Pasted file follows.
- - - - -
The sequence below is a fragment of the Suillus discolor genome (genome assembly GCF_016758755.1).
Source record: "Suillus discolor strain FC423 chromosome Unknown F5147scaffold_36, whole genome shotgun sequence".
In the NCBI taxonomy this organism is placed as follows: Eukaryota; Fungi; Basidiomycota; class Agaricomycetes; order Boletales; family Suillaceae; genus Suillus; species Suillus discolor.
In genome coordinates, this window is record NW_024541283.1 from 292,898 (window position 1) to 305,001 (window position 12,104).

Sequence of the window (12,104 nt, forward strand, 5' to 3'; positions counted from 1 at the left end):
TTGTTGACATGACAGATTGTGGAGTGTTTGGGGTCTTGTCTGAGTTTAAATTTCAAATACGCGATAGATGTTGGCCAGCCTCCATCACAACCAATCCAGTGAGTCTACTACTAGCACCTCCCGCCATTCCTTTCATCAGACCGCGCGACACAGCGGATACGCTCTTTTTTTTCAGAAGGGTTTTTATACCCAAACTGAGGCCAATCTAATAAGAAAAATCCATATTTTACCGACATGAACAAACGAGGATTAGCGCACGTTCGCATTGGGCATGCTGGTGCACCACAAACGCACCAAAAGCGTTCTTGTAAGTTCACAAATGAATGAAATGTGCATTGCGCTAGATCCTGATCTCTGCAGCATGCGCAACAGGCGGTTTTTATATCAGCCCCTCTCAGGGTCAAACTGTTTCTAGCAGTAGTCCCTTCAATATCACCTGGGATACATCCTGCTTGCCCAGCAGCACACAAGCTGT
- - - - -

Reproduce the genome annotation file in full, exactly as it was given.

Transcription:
The sequence below is a fragment of the Suillus discolor genome (genome assembly GCF_016758755.1).
Source record: "Suillus discolor strain FC423 chromosome Unknown F5147scaffold_36, whole genome shotgun sequence".
In the NCBI taxonomy this organism is placed as follows: Eukaryota; Fungi; Basidiomycota; class Agaricomycetes; order Boletales; family Suillaceae; genus Suillus; species Suillus discolor.
In genome coordinates, this window is record NW_024541283.1 from 292,898 (window position 1) to 305,001 (window position 12,104).

Sequence of the window (12,104 nt, forward strand, 5' to 3'; positions counted from 1 at the left end):
TTGTTGACATGACAGATTGTGGAGTGTTTGGGGTCTTGTCTGAGTTTAAATTTCAAATACGCGATAGATGTTGGCCAGCCTCCATCACAACCAATCCAGTGAGTCTACTACTAGCACCTCCCGCCATTCCTTTCATCAGACCGCGCGACACAGCGGATACGCTCTTTTTTTTCAGAAGGGTTTTTATACCCAAACTGAGGCCAATCTAATAAGAAAAATCCATATTTTACCGACATGAACAAACGAGGATTAGCGCACGTTCGCATTGGGCATGCTGGTGCACCACAAACGCACCAAAAGCGTTCTTGTAAGTTCACAAATGAATGAAATGTGCATTGCGCTAGATCCTGATCTCTGCAGCATGCGCAACAGGCGGTTTTTATATCAGCCCCTCTCAGGGTCAAACTGTTTCTAGCAGTAGTCCCTTCAATATCACCTGGGATACATCCTGCTTGCCCAGCAGCACACAAGCTGT